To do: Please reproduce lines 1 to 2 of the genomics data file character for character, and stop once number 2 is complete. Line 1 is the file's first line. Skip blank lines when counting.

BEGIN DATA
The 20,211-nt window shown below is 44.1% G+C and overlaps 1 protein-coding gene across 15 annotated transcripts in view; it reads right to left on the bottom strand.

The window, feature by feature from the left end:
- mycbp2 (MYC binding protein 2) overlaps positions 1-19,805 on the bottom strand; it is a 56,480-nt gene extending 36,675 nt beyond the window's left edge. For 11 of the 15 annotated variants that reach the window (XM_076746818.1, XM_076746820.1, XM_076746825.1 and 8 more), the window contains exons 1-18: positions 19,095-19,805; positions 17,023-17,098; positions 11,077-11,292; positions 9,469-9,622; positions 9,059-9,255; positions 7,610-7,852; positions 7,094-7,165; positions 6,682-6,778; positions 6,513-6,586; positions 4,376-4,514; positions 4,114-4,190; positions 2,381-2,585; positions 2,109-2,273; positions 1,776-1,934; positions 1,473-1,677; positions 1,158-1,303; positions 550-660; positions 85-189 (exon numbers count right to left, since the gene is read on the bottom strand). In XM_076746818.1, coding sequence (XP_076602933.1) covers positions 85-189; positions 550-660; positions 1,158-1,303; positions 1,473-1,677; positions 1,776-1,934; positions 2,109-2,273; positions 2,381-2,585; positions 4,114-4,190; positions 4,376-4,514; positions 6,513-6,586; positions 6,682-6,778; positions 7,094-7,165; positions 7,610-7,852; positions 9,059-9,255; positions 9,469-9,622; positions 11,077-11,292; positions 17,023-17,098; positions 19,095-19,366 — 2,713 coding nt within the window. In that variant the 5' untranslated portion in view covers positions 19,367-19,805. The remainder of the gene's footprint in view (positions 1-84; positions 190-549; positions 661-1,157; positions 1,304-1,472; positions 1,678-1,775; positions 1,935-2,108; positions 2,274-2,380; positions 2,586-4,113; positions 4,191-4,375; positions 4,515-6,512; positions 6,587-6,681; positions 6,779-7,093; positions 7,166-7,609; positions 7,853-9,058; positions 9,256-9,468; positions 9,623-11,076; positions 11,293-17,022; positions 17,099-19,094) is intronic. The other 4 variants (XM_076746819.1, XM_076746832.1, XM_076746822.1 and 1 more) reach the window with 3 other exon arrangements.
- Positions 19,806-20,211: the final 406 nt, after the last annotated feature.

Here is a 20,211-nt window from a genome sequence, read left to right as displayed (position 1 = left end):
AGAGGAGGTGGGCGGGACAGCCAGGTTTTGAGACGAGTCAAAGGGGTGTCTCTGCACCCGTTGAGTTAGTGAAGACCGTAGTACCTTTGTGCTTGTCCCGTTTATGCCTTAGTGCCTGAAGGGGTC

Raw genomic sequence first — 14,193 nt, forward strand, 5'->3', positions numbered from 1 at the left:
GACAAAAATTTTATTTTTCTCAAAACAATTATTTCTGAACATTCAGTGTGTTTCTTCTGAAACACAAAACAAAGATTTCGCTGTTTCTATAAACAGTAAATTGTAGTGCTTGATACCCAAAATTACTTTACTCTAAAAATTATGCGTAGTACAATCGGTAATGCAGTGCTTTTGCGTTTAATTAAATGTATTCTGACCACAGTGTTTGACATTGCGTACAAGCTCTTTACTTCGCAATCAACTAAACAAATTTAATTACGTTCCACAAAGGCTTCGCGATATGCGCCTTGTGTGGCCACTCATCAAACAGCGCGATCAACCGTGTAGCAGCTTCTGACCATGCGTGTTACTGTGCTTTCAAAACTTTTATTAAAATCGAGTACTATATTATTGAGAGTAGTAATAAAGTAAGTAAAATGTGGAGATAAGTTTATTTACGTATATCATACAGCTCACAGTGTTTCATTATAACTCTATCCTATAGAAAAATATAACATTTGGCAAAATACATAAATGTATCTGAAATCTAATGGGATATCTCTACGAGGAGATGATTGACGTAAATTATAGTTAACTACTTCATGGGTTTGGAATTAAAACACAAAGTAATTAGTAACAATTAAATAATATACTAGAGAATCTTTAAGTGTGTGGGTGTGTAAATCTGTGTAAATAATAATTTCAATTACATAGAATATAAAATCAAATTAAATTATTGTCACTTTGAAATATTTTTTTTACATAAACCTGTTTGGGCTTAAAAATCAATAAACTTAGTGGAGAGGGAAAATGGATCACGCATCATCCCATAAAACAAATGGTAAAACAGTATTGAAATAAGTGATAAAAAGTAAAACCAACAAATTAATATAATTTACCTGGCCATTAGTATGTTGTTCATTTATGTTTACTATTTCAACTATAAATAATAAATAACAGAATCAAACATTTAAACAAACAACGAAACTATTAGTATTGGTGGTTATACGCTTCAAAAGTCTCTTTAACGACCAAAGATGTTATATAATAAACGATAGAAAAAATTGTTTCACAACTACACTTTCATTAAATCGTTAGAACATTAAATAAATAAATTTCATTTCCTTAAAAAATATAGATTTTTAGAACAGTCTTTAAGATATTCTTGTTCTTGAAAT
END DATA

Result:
The 20,211-nt window shown below is 44.1% G+C and overlaps 1 protein-coding gene across 15 annotated transcripts in view; it reads right to left on the bottom strand.

The window, feature by feature from the left end: